Global agri trade policy and prospects in a changing world | Part two - UK and EU focus
Hello, and thank you for joining us on this podcast from agribusiness intelligence. I’m Roger Bernard, policy analyst within agribusiness intelligence in the United States. Joining me is Chris Horseman, editorial director for agribusiness intelligence in London. As we talked about previously, there’s a lot on the international trade front that has developed, with a focus on the shifts in the US administration and what that could mean for the United States and other countries around the world on international trade policy.
However, we’ve also had some other changes from across the pond, if you will, on the European side, as the international trade landscape is now being altered somewhat with the European Union, with the exit, or Brexit, of the United Kingdom from the EU.
Chris, as we look at this international landscape, the EU may have some potential to make some free trade gains as well, but with the situation there comes of course uncertainty, much like in the United States we have uncertainty on the trade policy side. The Brexit situation I think has injected a rather interesting dynamic here. How long are the negotiations on the trade side between the EU and the UK going to take, and when can we expect to see some real, I guess, concrete expectations on the future path of trade policy in Europe?
Well, the timing of Brexit is one of the key issues under discussion at the moment. What we know is that as of the end of March the UK triggered article 50 of the European Treaty, which is the clause by which a country gives notice that it wants to leave. The clock is now ticking, and the UK now has two years in which to negotiate the terms of its exit from the European Union. Now what is a little bit under dispute at the moment between the UK and the EU on the other side is exactly what that agreement should entail in the first instance. It’s agreed that there needs to be negotiation and agreement first on topics like how much the UK will need to pay to settle its bills, as it were, at the point where it leaves, to cover future budgetary liabilities. There’s an important imperative to resolve things like the residency and citizenship rights of UK citizens living in EU countries and vice versa. What there isn’t so much clarity on is exactly when and how the two sides need to come to an agreement on future trade relationships. The UK wants to start talking about that as soon as possible, the European side has said that they want to make good progress on some of these other points, the sort of divorce settlement as it’s being termed, before they will start talking in depth about trade issues.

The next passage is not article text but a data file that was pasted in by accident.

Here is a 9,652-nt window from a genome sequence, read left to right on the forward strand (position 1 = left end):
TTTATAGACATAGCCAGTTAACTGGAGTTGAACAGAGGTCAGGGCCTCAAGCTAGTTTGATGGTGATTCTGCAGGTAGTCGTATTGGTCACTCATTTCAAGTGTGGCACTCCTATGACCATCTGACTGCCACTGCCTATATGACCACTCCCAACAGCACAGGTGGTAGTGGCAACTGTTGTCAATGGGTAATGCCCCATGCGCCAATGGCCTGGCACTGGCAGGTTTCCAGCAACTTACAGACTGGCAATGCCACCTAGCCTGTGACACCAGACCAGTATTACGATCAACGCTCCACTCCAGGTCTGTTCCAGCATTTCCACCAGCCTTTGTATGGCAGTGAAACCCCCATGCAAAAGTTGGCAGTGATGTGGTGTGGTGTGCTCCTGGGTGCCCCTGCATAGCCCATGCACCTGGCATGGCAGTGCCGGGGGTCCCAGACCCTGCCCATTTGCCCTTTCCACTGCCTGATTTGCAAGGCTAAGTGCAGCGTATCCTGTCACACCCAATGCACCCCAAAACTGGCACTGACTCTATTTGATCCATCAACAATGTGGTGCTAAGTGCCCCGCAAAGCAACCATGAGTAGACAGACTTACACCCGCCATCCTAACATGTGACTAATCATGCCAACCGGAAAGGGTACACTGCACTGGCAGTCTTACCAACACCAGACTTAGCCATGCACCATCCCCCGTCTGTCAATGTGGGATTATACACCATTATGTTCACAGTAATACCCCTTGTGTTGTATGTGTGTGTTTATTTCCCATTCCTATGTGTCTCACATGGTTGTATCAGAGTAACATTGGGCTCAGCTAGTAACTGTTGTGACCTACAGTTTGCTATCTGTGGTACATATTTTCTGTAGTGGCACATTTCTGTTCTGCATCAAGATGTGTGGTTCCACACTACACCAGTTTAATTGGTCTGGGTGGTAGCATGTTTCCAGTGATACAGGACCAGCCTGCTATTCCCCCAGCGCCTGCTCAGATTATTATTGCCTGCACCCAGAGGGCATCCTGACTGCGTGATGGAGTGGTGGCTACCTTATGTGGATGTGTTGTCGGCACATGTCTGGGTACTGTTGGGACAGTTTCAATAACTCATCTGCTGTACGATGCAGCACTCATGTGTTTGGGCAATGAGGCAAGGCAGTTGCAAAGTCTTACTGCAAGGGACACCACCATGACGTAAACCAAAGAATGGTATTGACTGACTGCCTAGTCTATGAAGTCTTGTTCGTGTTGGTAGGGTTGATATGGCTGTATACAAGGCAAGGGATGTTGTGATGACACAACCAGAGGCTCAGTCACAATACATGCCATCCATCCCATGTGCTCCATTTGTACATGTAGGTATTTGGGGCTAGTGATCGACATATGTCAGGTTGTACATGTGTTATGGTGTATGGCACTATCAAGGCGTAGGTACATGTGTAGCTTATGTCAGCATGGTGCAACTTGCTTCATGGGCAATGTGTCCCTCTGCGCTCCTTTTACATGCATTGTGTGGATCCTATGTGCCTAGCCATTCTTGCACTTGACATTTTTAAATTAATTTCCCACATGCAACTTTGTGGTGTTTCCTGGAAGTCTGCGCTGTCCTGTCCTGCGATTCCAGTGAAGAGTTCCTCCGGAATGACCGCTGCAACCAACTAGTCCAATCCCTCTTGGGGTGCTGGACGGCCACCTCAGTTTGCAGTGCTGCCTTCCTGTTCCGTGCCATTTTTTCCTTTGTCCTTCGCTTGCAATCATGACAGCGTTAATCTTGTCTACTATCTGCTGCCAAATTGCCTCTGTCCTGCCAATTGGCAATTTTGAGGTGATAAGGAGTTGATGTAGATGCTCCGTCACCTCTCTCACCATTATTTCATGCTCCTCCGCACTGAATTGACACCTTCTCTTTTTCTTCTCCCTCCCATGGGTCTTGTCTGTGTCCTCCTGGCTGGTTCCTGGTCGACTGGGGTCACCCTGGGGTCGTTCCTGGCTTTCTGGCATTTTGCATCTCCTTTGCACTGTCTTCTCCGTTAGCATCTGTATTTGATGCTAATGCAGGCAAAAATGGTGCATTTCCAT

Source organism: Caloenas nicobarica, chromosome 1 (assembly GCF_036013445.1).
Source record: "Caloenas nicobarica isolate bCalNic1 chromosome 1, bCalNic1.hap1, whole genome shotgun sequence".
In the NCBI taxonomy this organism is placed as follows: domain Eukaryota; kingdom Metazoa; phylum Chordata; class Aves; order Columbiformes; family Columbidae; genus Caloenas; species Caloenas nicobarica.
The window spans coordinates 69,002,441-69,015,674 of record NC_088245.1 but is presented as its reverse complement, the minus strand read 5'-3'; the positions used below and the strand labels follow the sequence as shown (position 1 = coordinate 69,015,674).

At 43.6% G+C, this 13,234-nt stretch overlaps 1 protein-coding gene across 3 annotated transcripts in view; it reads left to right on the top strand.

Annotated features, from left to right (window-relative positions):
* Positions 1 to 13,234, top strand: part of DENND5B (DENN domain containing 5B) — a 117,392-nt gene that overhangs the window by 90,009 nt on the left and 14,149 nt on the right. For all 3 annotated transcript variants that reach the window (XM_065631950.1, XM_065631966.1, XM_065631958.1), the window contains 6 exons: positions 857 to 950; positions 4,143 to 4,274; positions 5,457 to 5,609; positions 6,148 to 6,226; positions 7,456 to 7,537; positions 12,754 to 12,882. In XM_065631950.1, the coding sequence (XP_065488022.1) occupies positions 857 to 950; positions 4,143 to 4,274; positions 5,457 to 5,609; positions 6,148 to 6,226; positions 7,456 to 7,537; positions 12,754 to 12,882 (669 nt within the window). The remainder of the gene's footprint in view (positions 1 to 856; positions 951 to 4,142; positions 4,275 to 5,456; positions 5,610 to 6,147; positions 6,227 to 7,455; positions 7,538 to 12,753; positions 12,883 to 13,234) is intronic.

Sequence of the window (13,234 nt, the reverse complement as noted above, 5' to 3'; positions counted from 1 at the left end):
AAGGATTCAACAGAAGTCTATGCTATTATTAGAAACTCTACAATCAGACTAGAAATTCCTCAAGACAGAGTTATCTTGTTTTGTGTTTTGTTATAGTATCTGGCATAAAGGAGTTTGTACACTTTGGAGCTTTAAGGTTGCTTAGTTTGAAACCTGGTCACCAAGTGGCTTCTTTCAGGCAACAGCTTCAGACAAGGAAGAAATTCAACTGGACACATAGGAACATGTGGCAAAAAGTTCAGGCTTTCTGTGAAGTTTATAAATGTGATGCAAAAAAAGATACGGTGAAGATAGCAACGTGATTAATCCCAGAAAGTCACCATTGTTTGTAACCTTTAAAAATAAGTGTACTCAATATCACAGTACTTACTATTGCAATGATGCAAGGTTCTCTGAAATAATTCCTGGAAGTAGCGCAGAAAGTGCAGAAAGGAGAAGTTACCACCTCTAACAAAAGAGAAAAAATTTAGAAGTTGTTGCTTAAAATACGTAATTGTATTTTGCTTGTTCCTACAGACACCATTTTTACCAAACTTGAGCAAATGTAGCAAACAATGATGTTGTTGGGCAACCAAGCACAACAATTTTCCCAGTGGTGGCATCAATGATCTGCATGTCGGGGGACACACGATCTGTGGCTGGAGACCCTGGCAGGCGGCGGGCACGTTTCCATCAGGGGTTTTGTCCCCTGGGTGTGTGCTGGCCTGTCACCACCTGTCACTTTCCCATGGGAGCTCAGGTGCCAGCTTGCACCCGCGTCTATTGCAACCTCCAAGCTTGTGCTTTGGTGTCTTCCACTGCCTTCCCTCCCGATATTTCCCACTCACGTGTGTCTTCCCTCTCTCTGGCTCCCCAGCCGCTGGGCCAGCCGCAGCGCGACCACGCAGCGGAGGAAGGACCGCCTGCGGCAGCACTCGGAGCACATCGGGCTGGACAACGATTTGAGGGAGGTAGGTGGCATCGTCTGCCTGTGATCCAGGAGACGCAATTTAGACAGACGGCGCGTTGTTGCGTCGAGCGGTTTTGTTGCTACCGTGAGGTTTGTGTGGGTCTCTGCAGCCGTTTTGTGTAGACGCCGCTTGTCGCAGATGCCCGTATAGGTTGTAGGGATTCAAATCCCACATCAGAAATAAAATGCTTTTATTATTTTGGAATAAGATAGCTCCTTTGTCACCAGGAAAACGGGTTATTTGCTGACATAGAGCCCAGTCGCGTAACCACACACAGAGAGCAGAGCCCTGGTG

There is, I think, a growing acceptance that it’s unlikely that all of these matters will be tied up within two years, and increasingly there is discussion of the possibility of a kind of interim extension period whereby the UK, although it’s formerly no longer part of the EU, trades as if it were a member state for possibly a couple of years or three years after it leaves, before a final settlement is reached. All of that is really still to be negotiated.
What are the, you know, sectors then, for UK agriculture, that have a great focus, or maybe have some fears or unease about these negotiations between the UK and the EU, you know, relative to their trade prospects, because obviously those other 27 countries are a rather important market for the UK, aren’t they?
Absolutely, yes. I mean, well over half of all of the UK’s agri-food exports go to the EU, and any disruption of those markets, whether that be in the form of tariffs, or probably more likely the introduction of new non-tariff barriers to trade, would be very unwelcome. The whole of UK agriculture is nervous, really, about what might be entailed by this, but some sectors more than others. One area in particular is the sheep meats sector, which is a lot of UK sheep meat is exported, well over 90% of those exports go to the UK. You know, sheep meat is quite a sensitive product, particularly in countries like France and Spain and Ireland, where there might be some incentive to consider whether completely free trade and the acceptance of free imports of goods from the UK is something that could continue, or should continue, post Brexit. It’s really the meats and livestock sectors and the dairy sector which are probably most vulnerable to any disruption in trade. But really it’s the whole of the UK agri-food industry which has a stake in keeping trade with the rest of the EU as frictionless as possible.
Chris, obviously, you know, those impacts, keeping that access to those other 27 markets key for the UK, how about for the UK agribusiness industry on products coming from the other 27 members? You know, how is that going to play into these renegotiations?
It is a real concern. There is a lot of bilateral trade in a lot of different areas. One of the big areas of concern has been flagged up by the fresh produce sector, which has raised the prospect of possible delays at the border if there were to be non-tariff barriers, or kind of bureaucratic barriers to trade. At present a lot of goods simply come straight through the channel tunnel and arrive in the UK, and there’s virtually no disruption to their progress there. Now, if there were to be border controls there, people checking for proof of origin and suchlike, then that could cause significant bottlenecks, and when you’ve got fresh produce in your truck that’s not necessarily good news. There are concerns about this, and although there is an aspiration I think on all sides to make trade between the EU and the UK as seamless as possible once Brexit happens, the reality of the situation is that that cannot be guaranteed if the UK is no longer part of the European Single Market.